A fi­nal farewell to read­ers

The Record (Troy, NY) - - YOURDAILY BREAK - Robert Ash­ley, M.D., is an in­ternist and as­sis­tant pro­fes­sor of medicine at the Univer­sity of Cal­i­for­nia, Robert Ash­ley

Dear Read­ers, this will be my 250th col­umn over the past two years. Writ­ing for you has been a great op­por­tu­nity, and I thank all of you for the ques­tions you have given me. In try­ing to con­vey the best in­for­ma­tion pos­si­ble, I have learned a great deal. I have pored through mul­ti­ple ar­ti­cles in my at­tempt to glean the truth buried within the sci­en­tific ev­i­dence and to ex­plain how it ap­plies to our ev­ery­day life. Now, how­ever, other du­ties beckon, and so this is my last ar­ti­cle for you. My col­leagues, Dr. Eve Glazier and Dr. El­iz­a­beth Ko, will con­tinue writ­ing the col­umn and ad­dress­ing your med­i­cal queries.

I feel both a sense of sat­is­fac­tion in help­ing so many peo­ple, as well as a great deal of re­gret that I may not have the fre­quent op­por­tu­nity to un­earth what re­mains a wealth of un­tapped knowl­edge.

There re­mains a great deal of con­fu­sion and much mis­in­for­ma­tion about health and dis­ease. Even I cling to no­tions that may be in­cor­rect and, when con­fronted with stud­ies that are con­trary to my be­liefs, I must over­come my hubris and ad­mit when I’m wrong. It would be nice if we could all do that.

In one last salvo, I would like to give you my hope for a health­ier so­ci­ety:

• A healthy so­ci­ety is one that pro­vides ac­cess to veg­eta­bles, fruits and an­i­mal pro­tein and re­jects the mul­ti­ple pro­cessed foods and desserts that have flooded our mar­kets.

• A healthy so­ci­ety is one that de­creases pol­lu­tants that con­tam­i­nate the air we breathe and the wa­ter we drink.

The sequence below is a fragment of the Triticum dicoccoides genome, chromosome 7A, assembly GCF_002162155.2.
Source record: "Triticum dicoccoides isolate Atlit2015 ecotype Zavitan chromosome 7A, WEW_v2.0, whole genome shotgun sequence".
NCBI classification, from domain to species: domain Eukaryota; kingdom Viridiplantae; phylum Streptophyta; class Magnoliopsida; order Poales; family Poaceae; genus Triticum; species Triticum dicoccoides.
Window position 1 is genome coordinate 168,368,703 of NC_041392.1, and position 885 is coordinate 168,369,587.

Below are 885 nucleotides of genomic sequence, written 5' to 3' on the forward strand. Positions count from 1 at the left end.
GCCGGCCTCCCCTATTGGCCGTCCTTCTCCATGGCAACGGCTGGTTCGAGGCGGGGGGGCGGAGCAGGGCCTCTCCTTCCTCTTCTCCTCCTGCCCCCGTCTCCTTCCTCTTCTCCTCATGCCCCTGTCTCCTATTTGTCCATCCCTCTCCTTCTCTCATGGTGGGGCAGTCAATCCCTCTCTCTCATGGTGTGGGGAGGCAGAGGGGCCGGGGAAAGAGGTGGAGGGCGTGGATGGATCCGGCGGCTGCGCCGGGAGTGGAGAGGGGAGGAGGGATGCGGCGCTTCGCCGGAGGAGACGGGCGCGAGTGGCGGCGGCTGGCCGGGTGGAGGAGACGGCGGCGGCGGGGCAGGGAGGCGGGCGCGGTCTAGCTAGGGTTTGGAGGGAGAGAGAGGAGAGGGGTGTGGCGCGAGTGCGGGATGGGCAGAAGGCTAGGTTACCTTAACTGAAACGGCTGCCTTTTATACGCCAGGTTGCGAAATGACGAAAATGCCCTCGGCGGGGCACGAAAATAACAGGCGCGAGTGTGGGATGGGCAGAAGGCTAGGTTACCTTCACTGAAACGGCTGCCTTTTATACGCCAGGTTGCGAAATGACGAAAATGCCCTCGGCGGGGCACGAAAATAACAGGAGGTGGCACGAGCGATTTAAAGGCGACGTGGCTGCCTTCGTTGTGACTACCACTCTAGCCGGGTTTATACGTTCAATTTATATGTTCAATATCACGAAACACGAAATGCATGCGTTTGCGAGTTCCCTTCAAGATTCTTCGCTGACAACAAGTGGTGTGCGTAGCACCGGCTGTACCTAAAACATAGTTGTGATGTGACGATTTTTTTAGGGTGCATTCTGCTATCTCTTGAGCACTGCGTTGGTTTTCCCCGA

• A healthy so­ci­ety should have open spa­ces for its peo­ple to hike, walk, saunter or just sit read­ing a book or tak­ing time to watch the sun set.

• A healthy so­ci­ety has com­pas­sion for its in­di­vid­ual mem­bers and a rev­er­ence to the Earth that har­bors them.

I hope that my ef­forts have pro­vided in­sight and guid­ance about your health, even as I hope that each per­son can com­mit to con­tribut­ing in some way to make our world a bet­ter place.

To do that, each of us has to take re­spon­si­bil­ity for our own health. Suc­cumb­ing to the plethora of un­healthy foods, drugs, al­co­hol and to­bacco avail­able to us, or us­ing one’s non­work time glued to some form of visual en­ter­tain­ment, will not make a healthy in­di­vid­ual. In­stead, poor health habits lead to dis­ease, the tak­ing of mul­ti­ple med­i­ca­tions with side ef­fects and the in­abil­ity to live life fully. Our con­sumer in­dus­tries feed off our un­healthy habits and, in con­cor­dance, our health care be­comes ever more ex­pen­sive. Th­ese choices are up to us.

I’d like to thank my wife and kids for be­ing pa­tient with me while I worked on th­ese ar­ti­cles on the week­ends. As for me, my first week­end en­deavor will be to clean up my garage. It’s a mess. I will con­tinue to write med­i­cal ar­ti­cles for UCLA Health and will be pro­mot­ing my novel, “Beau­ti­fully Ab­surd.” And I will con­tinue my work as a pri­mary care physi­cian, where I will con­tinue to learn about medicine and the ev­ery­day lives of hu­man ex­is­tence. Thank you.

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